A San Gabriel woman suspected of selling drugs to several people in Pasadena who overdosed, some of them fatally, was charged Friday, officials said.
Marisol Bolanos Hernandez, 35, admitted to selling what she believed was cocaine to three overdose victims, the U.S. Attorney’s Office in Los Angeles said in a news release. She was charged with one count of drug distribution resulting in serious bodily injury.
The woman allegedly sold the drug to a man and his friend, both of whom were found unresponsive on Sept. 11 and taken to a hospital, where one of them died two days later.
The man who survived had been given Narcan and he responded to it — a sign that he had possibly taken opioids, officials said. His urine samples were also positive for cocaine.
He told police he had bought cocaine from a someone named “Mari” and shared it with his friend who died, officials said. The men had lost consciousness after taking the drug.
Investigators identified Bolanos Hernandez as the seller.
Pasadena Police Department officers seized “white powder residue” from the scene of the overdoses, but it had yet to be tested Friday, according to the Department of Justice.
Investigators also linked Bolanos Hernandez to three other other people who overdosed that same day — two of whom were hospitalized but survived and the third died.
The surviving victims all identified the same phone number for the person who sold them what they thought was cocaine. The number was traced to Bolanos Hernandez and phone records also tied her to the fatal overdose, the U.S. Attorney’s Office said.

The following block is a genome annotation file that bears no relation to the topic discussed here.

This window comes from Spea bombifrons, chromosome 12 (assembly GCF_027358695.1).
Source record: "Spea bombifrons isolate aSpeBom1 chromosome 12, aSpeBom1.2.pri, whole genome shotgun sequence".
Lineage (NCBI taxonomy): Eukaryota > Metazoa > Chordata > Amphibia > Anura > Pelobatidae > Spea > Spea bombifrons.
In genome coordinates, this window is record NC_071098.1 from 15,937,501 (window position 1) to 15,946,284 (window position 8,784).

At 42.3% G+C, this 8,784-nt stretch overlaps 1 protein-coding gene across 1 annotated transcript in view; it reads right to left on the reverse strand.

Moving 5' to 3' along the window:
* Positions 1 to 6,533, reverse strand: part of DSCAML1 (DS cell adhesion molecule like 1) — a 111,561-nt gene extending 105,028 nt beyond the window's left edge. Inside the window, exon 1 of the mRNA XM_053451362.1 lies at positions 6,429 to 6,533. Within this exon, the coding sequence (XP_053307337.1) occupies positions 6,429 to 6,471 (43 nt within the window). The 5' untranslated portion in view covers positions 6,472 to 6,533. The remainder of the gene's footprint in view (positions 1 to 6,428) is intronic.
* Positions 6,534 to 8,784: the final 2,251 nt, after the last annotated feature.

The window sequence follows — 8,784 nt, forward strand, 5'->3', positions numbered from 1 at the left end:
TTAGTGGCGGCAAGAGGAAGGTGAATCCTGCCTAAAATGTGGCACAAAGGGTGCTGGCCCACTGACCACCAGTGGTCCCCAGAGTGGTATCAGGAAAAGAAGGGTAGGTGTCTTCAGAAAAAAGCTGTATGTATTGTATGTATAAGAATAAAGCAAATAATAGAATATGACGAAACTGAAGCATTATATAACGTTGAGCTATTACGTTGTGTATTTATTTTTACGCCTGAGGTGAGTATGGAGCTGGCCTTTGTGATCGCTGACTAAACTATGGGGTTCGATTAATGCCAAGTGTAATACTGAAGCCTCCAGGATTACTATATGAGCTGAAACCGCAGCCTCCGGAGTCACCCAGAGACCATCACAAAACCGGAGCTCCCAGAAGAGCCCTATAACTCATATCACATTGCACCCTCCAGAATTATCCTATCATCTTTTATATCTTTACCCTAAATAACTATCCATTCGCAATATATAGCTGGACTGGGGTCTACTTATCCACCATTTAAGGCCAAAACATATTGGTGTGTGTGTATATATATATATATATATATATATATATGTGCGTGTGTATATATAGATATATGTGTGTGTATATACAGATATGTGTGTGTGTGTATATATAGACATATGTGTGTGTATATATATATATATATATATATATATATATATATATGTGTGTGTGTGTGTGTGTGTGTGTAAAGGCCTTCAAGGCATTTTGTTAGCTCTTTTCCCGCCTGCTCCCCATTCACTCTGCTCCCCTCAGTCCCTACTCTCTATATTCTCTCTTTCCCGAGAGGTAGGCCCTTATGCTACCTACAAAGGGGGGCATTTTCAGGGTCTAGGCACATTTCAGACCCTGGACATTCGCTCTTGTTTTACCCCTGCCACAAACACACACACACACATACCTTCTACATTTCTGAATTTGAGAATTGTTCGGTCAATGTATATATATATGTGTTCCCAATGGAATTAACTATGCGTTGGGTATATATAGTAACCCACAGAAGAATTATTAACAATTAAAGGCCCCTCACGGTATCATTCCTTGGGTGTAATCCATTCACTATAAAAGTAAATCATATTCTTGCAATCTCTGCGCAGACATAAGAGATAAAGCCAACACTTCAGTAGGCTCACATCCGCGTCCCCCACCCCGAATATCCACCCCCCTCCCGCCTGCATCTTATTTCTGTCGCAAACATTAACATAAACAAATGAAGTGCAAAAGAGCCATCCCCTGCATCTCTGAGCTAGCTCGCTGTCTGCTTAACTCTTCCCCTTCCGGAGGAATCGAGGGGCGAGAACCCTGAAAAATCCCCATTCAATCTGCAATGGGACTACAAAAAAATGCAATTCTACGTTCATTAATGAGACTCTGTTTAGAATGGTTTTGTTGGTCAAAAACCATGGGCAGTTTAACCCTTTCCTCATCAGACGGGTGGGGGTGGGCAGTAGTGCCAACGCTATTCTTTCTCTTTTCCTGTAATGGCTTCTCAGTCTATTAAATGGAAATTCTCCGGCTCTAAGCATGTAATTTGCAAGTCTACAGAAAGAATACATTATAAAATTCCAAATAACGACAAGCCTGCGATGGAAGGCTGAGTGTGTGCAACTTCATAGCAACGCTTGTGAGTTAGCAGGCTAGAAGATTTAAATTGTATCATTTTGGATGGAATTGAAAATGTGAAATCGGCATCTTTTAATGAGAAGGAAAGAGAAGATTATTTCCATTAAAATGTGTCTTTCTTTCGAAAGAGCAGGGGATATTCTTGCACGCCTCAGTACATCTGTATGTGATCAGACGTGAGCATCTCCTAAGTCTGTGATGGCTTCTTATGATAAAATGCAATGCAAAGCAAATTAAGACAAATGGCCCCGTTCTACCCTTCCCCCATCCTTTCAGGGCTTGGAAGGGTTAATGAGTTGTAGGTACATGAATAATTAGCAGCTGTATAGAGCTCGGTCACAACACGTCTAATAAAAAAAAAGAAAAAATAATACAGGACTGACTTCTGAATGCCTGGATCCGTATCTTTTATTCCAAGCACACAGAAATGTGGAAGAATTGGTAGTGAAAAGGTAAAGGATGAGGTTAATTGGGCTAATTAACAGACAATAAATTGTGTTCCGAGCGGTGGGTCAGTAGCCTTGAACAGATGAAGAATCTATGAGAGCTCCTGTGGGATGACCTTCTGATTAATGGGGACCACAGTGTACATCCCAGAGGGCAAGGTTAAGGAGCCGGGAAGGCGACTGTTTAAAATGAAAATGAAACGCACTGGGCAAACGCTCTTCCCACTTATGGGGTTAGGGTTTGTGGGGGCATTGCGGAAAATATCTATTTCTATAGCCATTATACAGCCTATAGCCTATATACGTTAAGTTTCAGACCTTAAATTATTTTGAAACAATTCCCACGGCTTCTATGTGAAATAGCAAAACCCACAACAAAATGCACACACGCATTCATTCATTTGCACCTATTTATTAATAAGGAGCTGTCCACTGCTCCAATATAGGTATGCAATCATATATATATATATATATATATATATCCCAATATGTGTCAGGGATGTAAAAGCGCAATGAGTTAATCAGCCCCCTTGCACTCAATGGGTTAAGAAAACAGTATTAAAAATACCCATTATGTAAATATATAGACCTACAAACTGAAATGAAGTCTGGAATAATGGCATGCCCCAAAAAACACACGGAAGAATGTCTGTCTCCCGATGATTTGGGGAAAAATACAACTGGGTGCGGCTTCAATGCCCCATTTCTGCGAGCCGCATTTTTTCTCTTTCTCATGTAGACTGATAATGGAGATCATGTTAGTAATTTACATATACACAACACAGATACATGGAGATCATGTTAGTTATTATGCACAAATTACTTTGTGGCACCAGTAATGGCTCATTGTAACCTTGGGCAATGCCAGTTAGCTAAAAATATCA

Police arrested Bolanos Hernandez Wednesday and she was transferred into federal custody the next day by special agents with the Drug Enforcement Administration.
She could face a mandatory minimum sentence of 20 years in federal prison and a maximum sentence of life imprisonment, according to the Department of Justice.
On Sept. 12, Pasadena police reported that they had responded to seven different victims of apparent drug overdoses within just the preceding 24 hours, adding that all appeared to have ingested opiates.
The overdoses, at least two of which were fatal, raised alarms, with police saying that opium-related deaths are not common in the city and that they’re “extremely concerned.”
California has the fifth highest number of drug overdose death rate in the nation, according to the Centers for Disease Control and Prevention. The state reported 5,348 overdose deaths in 2018.
The vast majority of drug overdose deaths in L.A. County have been accidental, according to data from the coroner’s office shared by the Drug Enforcement Administration.